Upon its debut in 2016, the Netflix series Stranger Things became a once-in-a-decade show—the kind that manages to create one giant virtual water cooler conversation.
Created by brothers Matt and Ross Duffer, Stranger Things’ spot-on simulacrum of ’80s sci-fi and action-adventure flicks proved to be a cross-generational sensation, appealing equally to those old enough to remember renting The Goonies and Aliens to kids who identified with the show’s endearingly geeky preteen protagonists. But of all the ways the show has perfectly recreated life in Reagan-era America, its most potent time-traveling device is its theme music, whose sinister arpeggiated synths are so evocative of ’80s multiplex fare, you practically expect the opening credit sequence to start warping and distorting like an overused VHS cassette.
Like the show’s mutant, ever-expanding Mind Flayer monster, the Stranger Things theme has gradually seeped off the screen to become a phenomenon in its own right, racking up over 30 million streams on Spotify. As a result, Stranger Things has effectively revived another trend from decades past: the rock star soundtrack composer.
Following in the footsteps of Blade Runner visionary Vangelis and Miami Vice chase scene setter Jan Hammer before them, the duo of Kyle Dixon and Michael Stein has become the new gold standard bearer for infusing popcorn entertainment with artful sound design. But even as Stranger Things’ sonic aesthetic has reverberated through all corners of pop culture—from the late Jóhan Jóhansson’s score for the 2018 Nicolas Cage cult favorite Mandy, to The Weeknd’s recent neon-tinted After Hours album—Dixon and Stein see themselves less as trailblazers than as torchbearers for a storied lineage of synth-based composition.
As Stein tells For the Record, “Stranger Things has definitely created a big point of reference, where someone who doesn’t know much about music production can basically hear an arpeggiator, or rapid succession of chords, and say, ‘That sounds like Stranger Things.’ But this sound has existed forever.”
Friends since childhood, Dixon and Stein first joined forces with Adam Jones and Mark Donica to form the Austin-based quartet S U R V I V E in 2009. They envisioned themselves as a live-band alternative to the electronic music scene, which at the time was ubiquitous. As Dixon recalls, “We were like, ‘Let’s get up there and play like a band, out of amps. It’ll be loud, and it’ll sound better than the aux cord out of your laptop!’”
Alas, at the outset, S U R V I V E appeared to be the most ironically named band in America—they barely made it out of their first gig intact. “It was so cold outside that our synthesizers didn’t work,” Dixon says. But while it took some time for S U R V I V E to acquaint themselves with the finer points of performing with precarious vintage electronic equipment, their musical mission was clear from day one.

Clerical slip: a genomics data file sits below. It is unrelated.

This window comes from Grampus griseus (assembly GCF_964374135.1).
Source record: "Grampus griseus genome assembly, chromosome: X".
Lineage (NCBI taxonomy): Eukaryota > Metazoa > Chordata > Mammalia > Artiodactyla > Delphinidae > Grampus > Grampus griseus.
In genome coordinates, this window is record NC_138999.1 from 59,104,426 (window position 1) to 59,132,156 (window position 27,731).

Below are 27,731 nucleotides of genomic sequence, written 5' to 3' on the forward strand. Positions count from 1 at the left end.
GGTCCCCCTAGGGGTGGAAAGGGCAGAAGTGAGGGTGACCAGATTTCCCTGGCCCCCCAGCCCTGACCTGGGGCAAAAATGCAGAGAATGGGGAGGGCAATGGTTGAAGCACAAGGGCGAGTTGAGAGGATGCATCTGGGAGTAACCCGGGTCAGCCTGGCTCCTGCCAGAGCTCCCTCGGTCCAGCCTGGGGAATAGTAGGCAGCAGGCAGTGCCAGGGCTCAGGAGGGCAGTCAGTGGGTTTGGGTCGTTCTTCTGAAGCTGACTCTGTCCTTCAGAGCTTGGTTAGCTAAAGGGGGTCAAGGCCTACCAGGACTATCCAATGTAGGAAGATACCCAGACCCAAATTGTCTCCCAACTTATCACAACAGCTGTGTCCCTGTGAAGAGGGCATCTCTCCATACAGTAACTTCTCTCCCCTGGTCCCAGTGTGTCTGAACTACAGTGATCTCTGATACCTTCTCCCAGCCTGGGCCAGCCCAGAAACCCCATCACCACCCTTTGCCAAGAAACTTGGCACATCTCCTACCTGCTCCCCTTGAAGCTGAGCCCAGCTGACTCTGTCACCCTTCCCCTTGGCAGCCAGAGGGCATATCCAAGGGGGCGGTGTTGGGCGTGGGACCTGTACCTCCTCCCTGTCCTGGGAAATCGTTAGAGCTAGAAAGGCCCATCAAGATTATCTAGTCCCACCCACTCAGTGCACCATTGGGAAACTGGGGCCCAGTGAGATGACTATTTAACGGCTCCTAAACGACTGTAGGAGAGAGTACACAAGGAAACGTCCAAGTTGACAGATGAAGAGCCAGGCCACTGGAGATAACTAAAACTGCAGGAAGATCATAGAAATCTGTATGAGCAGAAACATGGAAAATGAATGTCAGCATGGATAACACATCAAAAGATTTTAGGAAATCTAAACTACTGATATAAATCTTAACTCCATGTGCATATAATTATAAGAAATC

After a couple of DIY releases through their own Holodeck Records label, S U R V I V E would eventually sign with Pennsylvania-based imprint Relapse Records. But, as the electronic outlier on an otherwise metal-heavy roster, S U R V I V E likely would’ve remained a niche underground concern were it not for a fateful email Dixon and Stein received from the Duffer brothers asking them to score a new sci-fi series they were developing for Netflix. To this day, the duo are unsure of how the brothers discovered their music; Dixon’s best guess is they heard the S U R V I V E songs featured on the soundtrack to the 2014 thriller The Guest. “That movie was the first time anyone outside of Austin knew about us,” he reasons.
Stranger Things debuted in July 2016 and, by the time S U R V I V E released their Relapse debut, RR7349, three months later, Dixon and Stein’s soundtrack sorcery was already firmly imprinted into the psyches of Netflix subscribers around the world, giving their band a sudden, significant profile boost. Since then, Dixon and Stein have been locked into a cyclical schedule alternating between their Stranger Things and S U R V I V E obligations.
Following the release of the Stranger Things Season 3 soundtrack last summer, Dixon and Stein took the rest of 2019 off, which gave them a much-needed breather after three solid years of nonstop recording, touring, and scoring. (Other scoring credits of theirs include the National Geographic program Valley of the Boom and the British miniseries Butterfly.) Their plan was to start entertaining more soundtrack offers for 2020, but the COVID-19 outbreak has obviously extended their hiatus indefinitely. So for now, they’re using the downtime to focus on finishing the next S U R V I V E record, which is shaping up to be a different beast from their previous efforts. “There’s some new moods on there,” Stein says, “and there are also things that we consciously decided to keep off. We haven’t been writing any music that’s very ’80s horror movie.”
But in terms of methodology, little has changed for the duo. As Dixon explains, life under this new normal isn’t all that different than their old normal. With Dixon holding down the fort in Austin and Stein now based in LA, the two are used to working remotely in their respective home studios, putting in long hours in front of their computers.
“Anyone who’s a composer has to be okay with being alone in a studio for long periods of time,” Dixon says. “The only thing that’s different is that other people are now in it with us!”
Stream the Stranger Things Season 3 Soundtrack below.